patented methods

In 2003, and again in 2007 and 2010, Dr. Genevie was awarded United States Patents for his innovative methods for conducting jury research and training in jury selection.


Systems and Methods for Making Jury Selection Determinations

United States 6,607,389
Issued August 19, 2003

This U.S. Patent covers research methods designed to improve jury selection determinations and strategic decisions at trial. More specifically, this method provides trial attorneys with real-life experience in voir dire and jury selection and generates research data and analytic tools designed to assist counsel in making more accurate decisions at trial.

Here is how our method works and why it is important:
An initial pool of mock jurors is assembled, given preliminary instructions and questioned in the same manner that the actual jury pool will be questioned. When questioning has been completed, attorneys for each side are permitted strikes for cause and a predetermined number of peremptory challenges. In this way, a probable jury, comprised of those in the pool who were not struck, and a stricken jury, comprised of those who were struck, are assembled. Both probable and struck groups then hear a summary of the case and deliberate the issues to a verdict. Probable Juries, because they are comprised of individuals like those who will make it onto the actual jury, generate more realistic deliberations and more accurate verdicts than conventional, randomly selected mock juries. Struck Juries, typically comprised of the worst jurors for both sides, produce intense debate, which is important for understanding jurors’ hierarchy of case issues.

Both probable and struck groups inform our jury selection strategy: The probable juries tell us who was missed who should have been struck, and the struck Juries tell us who was struck who should have remained on the panel. We then carefully analyze the strikes that were effective and those that were not and determine what we need to do better. In this way, both the probable and the struck juries ensure that mistakes during jury selection, one of the primary reasons for adverse verdicts, are minimized. LitStrat is the only firm in the country with a license for this method.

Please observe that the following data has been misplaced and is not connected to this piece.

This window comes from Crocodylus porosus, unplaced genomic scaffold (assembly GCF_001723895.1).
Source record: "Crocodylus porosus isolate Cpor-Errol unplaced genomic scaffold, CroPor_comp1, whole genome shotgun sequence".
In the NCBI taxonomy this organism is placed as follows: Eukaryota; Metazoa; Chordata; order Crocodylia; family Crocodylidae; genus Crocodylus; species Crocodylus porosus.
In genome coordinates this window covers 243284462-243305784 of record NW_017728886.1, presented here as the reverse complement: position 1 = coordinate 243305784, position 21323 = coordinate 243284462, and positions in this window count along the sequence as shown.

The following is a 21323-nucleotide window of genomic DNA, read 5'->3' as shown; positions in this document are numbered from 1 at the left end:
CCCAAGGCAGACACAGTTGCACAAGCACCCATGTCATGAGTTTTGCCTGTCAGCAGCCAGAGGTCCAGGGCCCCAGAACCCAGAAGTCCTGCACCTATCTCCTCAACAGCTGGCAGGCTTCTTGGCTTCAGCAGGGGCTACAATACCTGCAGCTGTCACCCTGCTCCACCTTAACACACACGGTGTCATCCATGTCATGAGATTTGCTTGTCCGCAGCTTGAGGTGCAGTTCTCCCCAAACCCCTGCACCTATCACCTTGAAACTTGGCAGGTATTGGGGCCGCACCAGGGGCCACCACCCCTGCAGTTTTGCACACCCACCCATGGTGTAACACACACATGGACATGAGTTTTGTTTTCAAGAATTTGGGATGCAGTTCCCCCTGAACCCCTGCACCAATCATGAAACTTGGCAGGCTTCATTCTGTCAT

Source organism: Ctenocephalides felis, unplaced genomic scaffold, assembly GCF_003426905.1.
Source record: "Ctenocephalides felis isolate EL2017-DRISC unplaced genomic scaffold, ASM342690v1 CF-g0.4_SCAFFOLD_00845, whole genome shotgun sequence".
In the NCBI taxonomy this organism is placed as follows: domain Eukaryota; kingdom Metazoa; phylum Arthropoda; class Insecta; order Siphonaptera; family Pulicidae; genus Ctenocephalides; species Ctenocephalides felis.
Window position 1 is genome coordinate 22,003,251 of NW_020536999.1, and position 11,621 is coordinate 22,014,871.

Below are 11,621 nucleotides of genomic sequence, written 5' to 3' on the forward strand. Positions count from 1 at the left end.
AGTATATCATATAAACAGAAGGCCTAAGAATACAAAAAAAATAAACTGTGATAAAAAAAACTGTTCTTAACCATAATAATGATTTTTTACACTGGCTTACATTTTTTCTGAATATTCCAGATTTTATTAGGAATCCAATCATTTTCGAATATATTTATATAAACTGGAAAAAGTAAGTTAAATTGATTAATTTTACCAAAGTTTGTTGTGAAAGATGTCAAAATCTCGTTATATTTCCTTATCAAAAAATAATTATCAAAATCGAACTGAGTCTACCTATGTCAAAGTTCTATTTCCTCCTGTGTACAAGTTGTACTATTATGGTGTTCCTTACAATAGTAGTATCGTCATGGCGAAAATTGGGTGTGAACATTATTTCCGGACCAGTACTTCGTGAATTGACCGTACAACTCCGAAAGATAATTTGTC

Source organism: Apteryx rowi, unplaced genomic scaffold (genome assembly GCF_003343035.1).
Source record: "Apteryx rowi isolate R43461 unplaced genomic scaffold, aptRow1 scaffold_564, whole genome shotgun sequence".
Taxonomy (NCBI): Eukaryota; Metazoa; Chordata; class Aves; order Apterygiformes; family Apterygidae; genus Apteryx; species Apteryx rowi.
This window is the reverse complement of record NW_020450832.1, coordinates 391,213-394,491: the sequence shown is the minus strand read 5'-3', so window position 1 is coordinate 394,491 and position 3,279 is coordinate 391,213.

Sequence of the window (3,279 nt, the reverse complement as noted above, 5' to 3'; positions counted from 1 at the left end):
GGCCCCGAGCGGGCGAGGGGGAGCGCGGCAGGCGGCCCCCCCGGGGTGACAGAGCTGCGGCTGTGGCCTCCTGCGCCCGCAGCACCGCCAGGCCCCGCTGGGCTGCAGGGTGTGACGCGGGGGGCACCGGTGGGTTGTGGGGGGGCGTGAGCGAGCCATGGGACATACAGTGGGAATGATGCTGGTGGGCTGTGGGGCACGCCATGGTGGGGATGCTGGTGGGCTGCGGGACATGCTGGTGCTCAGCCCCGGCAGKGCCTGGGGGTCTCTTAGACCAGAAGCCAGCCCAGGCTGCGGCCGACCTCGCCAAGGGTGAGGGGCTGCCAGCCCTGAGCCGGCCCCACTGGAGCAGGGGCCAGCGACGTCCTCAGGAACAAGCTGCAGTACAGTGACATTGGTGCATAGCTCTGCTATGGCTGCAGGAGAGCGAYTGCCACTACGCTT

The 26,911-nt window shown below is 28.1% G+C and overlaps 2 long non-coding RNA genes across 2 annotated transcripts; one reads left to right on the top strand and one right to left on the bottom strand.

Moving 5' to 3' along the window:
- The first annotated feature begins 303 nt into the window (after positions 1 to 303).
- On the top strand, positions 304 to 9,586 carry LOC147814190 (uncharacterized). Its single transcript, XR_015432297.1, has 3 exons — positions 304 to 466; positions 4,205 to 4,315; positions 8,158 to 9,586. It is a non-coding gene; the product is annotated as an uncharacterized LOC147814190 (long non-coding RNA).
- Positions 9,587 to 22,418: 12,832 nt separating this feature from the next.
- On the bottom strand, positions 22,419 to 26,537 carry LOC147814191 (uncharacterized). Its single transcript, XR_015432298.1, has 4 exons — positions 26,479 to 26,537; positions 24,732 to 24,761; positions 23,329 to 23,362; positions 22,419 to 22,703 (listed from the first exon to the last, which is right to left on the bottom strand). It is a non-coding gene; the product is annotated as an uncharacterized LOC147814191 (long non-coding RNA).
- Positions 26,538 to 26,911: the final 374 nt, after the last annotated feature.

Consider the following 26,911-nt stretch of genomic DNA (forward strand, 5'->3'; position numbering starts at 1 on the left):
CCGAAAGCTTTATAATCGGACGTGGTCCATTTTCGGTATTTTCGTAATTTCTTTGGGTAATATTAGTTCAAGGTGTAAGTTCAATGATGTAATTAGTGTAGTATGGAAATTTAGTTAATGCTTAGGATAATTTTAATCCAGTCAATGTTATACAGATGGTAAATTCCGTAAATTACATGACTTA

Computer Implemented Method for Conducting a Jury Selection Training Exercise Based on Mock Trial Data

United States 7,284,985
Issued October 23, 2007

This patent covers computerized methods for conducting jury selection training. Based on this patent, we developed the only jury selection simulation program in the country. Strike Force allows the user to review case materials and juror questionnaires, and oral voir dire in preparation for the selection process. Multiple users can compete against each another or a single user can compete against the computer.


Systems and Methods for Conducting Jury Research and Training for Estimating Punitive Damages

United States 7,665,993
Issued February 23, 2010

This patent covers our methodology for accurately estimating the probability and amount of punitive damages. Until this innovation, standard methodology in the study of punitive damages called for assembling a group of mock jurors and asking them to assume liability before presenting a summary of the punitive damages case. This procedure ignores the critical process that an actual jury goes through in coming to the decision that punitive damages are warranted, a process that often includes the development of personal antagonisms, compromises, and hardened positions that can substantially impact the damage award.

Our novel method increases the accuracy of punitive damages predictions by using mock juries that have completed the liability phase of the mock trial and have found the defendant liable. The process by which a jury finds a defendant liable changes the nature and dynamic of the jury in a fundamental manner. Our method takes the totality of that experience into account, including the perceptions, coalitions, and feuds that develop during liability deliberations.

The method includes assembling a pool of jurors, presenting the liability case, and then seeing which of the juries find for the plaintiff. The damages case is then presented only to juries that found for the plaintiff, after which they deliberate in order to reach a decision on the amount of punitive damages.